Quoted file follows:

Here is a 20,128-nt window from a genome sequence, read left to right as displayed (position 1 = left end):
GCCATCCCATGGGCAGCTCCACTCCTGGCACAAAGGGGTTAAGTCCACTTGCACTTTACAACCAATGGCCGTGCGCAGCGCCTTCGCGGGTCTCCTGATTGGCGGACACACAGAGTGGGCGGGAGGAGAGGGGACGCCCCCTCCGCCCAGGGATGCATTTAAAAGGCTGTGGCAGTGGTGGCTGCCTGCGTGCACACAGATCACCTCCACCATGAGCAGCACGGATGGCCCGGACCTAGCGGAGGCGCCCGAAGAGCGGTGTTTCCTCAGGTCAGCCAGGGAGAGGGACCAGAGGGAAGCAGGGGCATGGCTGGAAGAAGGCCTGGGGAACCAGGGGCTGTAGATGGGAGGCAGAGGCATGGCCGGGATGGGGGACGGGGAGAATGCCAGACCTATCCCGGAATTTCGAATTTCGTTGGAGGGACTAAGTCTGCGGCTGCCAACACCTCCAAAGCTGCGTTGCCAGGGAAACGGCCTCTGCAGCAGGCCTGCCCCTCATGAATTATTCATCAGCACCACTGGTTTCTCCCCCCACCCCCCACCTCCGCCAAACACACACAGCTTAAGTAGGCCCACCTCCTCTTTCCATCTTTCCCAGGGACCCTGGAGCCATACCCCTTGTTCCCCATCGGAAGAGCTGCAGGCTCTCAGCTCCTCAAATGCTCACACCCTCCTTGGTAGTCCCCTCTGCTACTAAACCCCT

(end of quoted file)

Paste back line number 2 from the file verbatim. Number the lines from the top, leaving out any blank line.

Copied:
GCCATCCCATGGGCAGCTCCACTCCTGGCACAAAGGGGTTAAGTCCACTTGCACTTTACAACCAATGGCCGTGCGCAGCGCCTTCGCGGGTCTCCTGATTGGCGGACACACAGAGTGGGCGGGAGGAGAGGGGACGCCCCCTCCGCCCAGGGATGCATTTAAAAGGCTGTGGCAGTGGTGGCTGCCTGCGTGCACACAGATCACCTCCACCATGAGCAGCACGGATGGCCCGGACCTAGCGGAGGCGCCCGAAGAGCGGTGTTTCCTCAGGTCAGCCAGGGAGAGGGACCAGAGGGAAGCAGGGGCATGGCTGGAAGAAGGCCTGGGGAACCAGGGGCTGTAGATGGGAGGCAGAGGCATGGCCGGGATGGGGGACGGGGAGAATGCCAGACCTATCCCGGAATTTCGAATTTCGTTGGAGGGACTAAGTCTGCGGCTGCCAACACCTCCAAAGCTGCGTTGCCAGGGAAACGGCCTCTGCAGCAGGCCTGCCCCTCATGAATTATTCATCAGCACCACTGGTTTCTCCCCCCACCCCCCACCTCCGCCAAACACACACAGCTTAAGTAGGCCCACCTCCTCTTTCCATCTTTCCCAGGGACCCTGGAGCCATACCCCTTGTTCCCCATCGGAAGAGCTGCAGGCTCTCAGCTCCTCAAATGCTCACACCCTCCTTGGTAGTCCCCTCTGCTACTAAACCCCT